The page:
Following soon afterwards came studies in mice, cows and rats. These studies found that the majority of the genes that controlled autophagy were very similar across animal species, with the same gene controlling autophagy in breast cancer cells6 as it did in yeast cells. Once it was established that the genes were pretty much the same across all complex organisms, it allowed scientists to do research in worms, mice, plants and everything in between.
Scientists soon showed that autophagy was important in development and extended life span in worms7 and in survival of baby mice directly after birth8. The mice were unable to find fuel inside their cells immediately after birth and before first feeding, and subsequently passed away. Researchers also found that the same mechanism that cells use for autophagy can be an immune response against tuberculosis9, streptococcus10 and other bacteria that attack inside of cells. These exciting results were soon followed by more studies that showed autophagy is important in controlling homeostasis (equilibrium within the body), inflammation, metabolism, immunity, and guarding against cardiac, neural and skeletal diseases. Autophagy accomplishes this by breaking down and removing unwanted material from the cell and recycling necessary materials when the cell is stressed11.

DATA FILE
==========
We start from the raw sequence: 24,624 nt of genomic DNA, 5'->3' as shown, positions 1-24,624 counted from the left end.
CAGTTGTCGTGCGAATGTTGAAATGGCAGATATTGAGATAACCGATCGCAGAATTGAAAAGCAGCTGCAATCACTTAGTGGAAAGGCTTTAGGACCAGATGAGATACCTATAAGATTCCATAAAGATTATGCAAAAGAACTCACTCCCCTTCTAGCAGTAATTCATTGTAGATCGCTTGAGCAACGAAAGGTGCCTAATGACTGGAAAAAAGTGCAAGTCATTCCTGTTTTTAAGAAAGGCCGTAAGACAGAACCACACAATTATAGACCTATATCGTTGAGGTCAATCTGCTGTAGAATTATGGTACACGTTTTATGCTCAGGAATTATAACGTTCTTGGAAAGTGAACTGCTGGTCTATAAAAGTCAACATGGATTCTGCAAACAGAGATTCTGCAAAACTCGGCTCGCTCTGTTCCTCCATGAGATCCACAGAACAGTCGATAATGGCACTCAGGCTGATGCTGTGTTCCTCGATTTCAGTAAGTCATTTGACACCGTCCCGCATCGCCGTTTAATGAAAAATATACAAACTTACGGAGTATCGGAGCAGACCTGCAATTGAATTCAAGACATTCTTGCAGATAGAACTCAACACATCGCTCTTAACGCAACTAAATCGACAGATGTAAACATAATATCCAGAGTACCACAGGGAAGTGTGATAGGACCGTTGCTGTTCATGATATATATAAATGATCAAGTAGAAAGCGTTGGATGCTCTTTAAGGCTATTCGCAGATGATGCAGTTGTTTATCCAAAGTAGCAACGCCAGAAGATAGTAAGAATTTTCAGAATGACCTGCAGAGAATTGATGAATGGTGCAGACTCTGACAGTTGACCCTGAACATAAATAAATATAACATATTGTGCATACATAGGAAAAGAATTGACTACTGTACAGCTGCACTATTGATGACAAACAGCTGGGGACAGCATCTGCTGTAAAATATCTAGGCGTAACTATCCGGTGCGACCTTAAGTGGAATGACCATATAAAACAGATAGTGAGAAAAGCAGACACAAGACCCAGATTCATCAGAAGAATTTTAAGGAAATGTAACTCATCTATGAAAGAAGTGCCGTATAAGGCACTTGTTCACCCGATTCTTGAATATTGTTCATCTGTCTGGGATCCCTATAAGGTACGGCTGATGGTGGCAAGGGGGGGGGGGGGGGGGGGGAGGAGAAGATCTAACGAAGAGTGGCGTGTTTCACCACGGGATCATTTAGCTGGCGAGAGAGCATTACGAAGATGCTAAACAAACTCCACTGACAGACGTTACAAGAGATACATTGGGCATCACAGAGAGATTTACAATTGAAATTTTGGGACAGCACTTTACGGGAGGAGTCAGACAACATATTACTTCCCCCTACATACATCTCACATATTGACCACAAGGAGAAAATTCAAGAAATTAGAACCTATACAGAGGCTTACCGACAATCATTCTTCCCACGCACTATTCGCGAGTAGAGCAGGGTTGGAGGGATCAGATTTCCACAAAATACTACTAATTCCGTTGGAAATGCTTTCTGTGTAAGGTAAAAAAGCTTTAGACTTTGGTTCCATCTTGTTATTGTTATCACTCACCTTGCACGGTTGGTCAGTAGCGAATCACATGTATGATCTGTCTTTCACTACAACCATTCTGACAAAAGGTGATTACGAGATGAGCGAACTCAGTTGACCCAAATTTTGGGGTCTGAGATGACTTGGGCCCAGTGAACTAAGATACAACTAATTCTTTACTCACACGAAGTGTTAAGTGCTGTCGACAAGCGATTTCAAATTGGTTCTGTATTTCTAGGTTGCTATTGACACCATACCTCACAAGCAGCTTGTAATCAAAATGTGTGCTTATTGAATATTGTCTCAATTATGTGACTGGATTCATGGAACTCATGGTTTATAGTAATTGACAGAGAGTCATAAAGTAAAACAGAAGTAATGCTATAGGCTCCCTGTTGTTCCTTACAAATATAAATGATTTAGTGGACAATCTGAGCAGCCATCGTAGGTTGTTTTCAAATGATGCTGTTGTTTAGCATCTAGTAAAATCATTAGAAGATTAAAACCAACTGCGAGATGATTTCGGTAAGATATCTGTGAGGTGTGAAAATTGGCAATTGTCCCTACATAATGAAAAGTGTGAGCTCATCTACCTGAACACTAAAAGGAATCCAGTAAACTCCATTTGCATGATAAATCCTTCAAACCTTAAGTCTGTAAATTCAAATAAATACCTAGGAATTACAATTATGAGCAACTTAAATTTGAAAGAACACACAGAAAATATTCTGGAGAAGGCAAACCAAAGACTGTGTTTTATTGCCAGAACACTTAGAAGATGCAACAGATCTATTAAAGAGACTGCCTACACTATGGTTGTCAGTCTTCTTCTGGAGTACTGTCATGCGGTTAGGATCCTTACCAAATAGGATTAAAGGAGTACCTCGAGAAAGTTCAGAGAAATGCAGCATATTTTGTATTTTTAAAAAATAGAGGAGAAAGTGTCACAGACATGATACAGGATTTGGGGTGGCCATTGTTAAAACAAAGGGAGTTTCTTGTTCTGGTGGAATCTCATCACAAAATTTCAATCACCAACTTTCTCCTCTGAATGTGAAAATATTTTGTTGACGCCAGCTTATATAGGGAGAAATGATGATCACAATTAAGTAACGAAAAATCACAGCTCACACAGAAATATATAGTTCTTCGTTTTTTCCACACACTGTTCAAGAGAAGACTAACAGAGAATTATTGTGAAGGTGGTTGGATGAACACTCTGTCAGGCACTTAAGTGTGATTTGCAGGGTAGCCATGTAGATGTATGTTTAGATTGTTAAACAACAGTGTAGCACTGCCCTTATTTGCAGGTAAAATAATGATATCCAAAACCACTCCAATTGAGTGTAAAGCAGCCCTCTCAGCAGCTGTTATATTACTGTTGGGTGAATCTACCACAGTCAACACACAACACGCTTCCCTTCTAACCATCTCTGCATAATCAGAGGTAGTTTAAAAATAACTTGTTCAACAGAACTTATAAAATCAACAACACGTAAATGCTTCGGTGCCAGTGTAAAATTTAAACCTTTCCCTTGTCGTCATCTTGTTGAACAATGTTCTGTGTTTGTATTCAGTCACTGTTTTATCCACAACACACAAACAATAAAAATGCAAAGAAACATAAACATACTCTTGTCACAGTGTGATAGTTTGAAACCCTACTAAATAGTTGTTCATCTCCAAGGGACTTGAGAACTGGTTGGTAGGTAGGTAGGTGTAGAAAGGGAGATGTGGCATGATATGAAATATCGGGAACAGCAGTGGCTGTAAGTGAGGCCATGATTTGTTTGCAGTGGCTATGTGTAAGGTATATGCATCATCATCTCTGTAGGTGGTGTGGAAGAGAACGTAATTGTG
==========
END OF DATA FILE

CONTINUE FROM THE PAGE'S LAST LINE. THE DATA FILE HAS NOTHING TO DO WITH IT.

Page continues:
There are four major types of autophagy that the cell can undergo: bulk macroautophagy, selective macroautophagy, microautophagy and chaperone-mediated autophagy (CMA). The majority of autophagy is done by the two types of macroautophagy. Bulk macroautophagy is the primary method that cells use to recycle organelles and nutrients when the cell is starving, and is responsible for a significant portion of the “clean-up” function that autophagy is used for. The other part of the “clean-up” function is selective macroautophagy. The cell uses this method primarily to remove harmful molecules from the cell after metabolism and other cellular processes. The other two types of autophagy, microautophagy and CMA, have smaller roles that are generally more tissue specific and not was well understood.